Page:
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  1. #1
    Mr. Cellophane RainmanP's Avatar
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    Someone's post about seeing a lost blinkie flashing forlornly by the roadside reminded me of some irritation I have had about these little critters.
    My first blinkie was a Vistalite 7 LED that cost about 22 bucks. I had it for a couple of months. I did not like it very much from the beginning. Replacing the batteries required removing two tiny phillips head screws. This was not that difficult, but required an extra tool in the seat bag just to change batteries in an emergency. Also, the clip on it was not that snug and it escaped one day while riding the loop on the back of my seat bag.
    My second blinkie was a brand new model superbright Specialized thingie that uses the same little batteries that cycle computers use. I was hesitant about buying something that used batteries that I can't recharge or get at any drugstore, but my bike shop buddy convinced me this was the latest and greatest. Also cost just over 20 bucks. The clip on this one is very short and integral with the body, ie, cannot be replaced. Guess what? It snapped off the very first time I tried to clip it to my seat bag! I didn't want to hassle the shop because they had done a couple of favors for me so I just rubberbanded it to the back of my rack where it serves as a backup.
    Irritated with these "state of the art" superblinkies, I order two inexpensive (on sale for $7.99, regularly 9.99) 5-LED blinkies from Performance. I love these! Use 2 AA batteries, replaceable by snapping open, but still water resistant, and the clips are big enough to clip on even heavy fabric and are designed such that it looks like it would be very difficult for them to accidently come off of most things.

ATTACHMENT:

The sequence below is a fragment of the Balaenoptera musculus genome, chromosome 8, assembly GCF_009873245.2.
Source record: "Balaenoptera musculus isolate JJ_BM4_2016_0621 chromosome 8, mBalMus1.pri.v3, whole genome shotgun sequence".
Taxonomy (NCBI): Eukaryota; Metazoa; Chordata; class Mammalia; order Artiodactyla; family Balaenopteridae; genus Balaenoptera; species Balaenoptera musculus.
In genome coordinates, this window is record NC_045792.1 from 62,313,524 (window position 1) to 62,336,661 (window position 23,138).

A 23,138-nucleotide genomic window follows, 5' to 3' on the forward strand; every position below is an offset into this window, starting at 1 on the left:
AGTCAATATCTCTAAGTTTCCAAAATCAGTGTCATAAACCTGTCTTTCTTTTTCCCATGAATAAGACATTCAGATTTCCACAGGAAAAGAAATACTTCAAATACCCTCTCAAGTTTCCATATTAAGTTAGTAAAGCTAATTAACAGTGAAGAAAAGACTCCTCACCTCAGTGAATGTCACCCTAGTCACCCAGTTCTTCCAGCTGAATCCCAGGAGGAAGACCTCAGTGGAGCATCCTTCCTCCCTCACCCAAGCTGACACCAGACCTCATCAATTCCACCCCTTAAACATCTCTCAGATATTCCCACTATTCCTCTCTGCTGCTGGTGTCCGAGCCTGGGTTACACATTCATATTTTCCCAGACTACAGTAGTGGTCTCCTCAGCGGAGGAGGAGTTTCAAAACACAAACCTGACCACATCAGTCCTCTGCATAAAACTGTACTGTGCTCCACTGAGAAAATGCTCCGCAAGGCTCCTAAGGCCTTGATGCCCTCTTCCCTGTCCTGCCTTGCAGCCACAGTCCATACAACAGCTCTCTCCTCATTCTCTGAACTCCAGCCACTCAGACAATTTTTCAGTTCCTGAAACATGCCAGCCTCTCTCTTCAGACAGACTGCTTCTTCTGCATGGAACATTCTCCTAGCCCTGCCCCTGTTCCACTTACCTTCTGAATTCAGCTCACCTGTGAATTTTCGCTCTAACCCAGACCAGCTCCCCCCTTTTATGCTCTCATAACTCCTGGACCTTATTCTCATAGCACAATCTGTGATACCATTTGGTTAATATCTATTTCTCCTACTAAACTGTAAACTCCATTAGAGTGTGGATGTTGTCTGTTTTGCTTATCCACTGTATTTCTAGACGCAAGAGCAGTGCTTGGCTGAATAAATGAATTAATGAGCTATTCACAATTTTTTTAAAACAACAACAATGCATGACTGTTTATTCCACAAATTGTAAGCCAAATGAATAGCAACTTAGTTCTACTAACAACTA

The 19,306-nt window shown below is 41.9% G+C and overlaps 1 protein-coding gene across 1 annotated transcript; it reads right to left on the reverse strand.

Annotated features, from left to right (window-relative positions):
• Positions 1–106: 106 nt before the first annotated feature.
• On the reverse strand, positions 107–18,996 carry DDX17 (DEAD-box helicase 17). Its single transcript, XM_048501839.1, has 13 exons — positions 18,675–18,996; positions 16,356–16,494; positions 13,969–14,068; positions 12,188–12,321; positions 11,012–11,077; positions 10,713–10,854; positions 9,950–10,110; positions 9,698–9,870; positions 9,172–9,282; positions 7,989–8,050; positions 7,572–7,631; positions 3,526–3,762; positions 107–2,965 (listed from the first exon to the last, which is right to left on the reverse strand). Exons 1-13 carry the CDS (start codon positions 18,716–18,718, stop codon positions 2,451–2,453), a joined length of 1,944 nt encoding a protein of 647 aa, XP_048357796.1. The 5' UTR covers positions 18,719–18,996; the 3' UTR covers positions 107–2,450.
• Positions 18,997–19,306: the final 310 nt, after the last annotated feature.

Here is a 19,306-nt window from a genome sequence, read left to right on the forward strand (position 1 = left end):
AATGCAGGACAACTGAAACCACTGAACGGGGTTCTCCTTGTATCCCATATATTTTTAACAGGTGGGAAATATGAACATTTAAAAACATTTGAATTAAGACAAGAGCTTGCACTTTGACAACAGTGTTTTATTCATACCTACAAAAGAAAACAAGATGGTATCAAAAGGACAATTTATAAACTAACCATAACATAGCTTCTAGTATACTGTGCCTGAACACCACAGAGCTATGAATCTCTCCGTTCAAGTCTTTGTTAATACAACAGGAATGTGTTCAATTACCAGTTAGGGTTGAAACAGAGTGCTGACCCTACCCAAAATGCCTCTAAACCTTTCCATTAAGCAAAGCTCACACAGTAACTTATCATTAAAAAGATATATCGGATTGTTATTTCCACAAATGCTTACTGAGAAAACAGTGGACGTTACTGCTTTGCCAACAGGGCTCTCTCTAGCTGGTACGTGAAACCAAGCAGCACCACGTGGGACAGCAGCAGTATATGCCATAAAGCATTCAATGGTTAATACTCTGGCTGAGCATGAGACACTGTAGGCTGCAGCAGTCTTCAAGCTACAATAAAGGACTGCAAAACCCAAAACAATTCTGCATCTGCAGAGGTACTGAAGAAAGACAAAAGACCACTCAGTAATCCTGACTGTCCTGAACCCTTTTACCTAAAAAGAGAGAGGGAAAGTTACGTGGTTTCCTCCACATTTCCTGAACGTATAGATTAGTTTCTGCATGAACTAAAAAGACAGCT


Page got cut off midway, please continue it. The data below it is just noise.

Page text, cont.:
I just ordered a couple of similar looking items from Nashbar because they use 2 AAAs and are a little smaller.
    Any other experiences?

  2. #2
    Love Me....Love My Bike! aerobat's Avatar
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    You're right, Rainman about sometimes the simpler and therefore cheaper, the better. I've sometimes run into the problem of the clamps either not being the right size or orientation for where I want to put the blinkie. ie: on the seat stay as opposed to one designed for the seatpost where it would be hidden by my rack bag. Usually there are enough clamps, clips etc. hanging around from items that have got lost or broken that it's not a problem. The only thing I've found with AAA batteries is that they don't have the life of AA's.
    "...perhaps the world needs a little more Canada" - Jean Chretian, 2003.

  3. #3
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    i've had that annoying experience of losing an expensive blinkie right away... and i'm not sure that the more expensive ones are really any better, although i did have a compact vistalite once that snapped into a clip that seemed extra bright - of course i lost it when the clip broke. and then when i'm at the store i'm reluctant to cheap out on a blinkie since it is my safety.

    here's a link to a good blinkie for sale right now at rei-outlet. at least as strong as my new large 5 LED vistalite. although the fastener is velcro, which takes more monitoring than a bolted in blinkie, it might be one someone will want to pick up as backup (i did... the price was right).

    http://www.rei-outlet.com/cgi-bin/nc...9&prmenbr=8000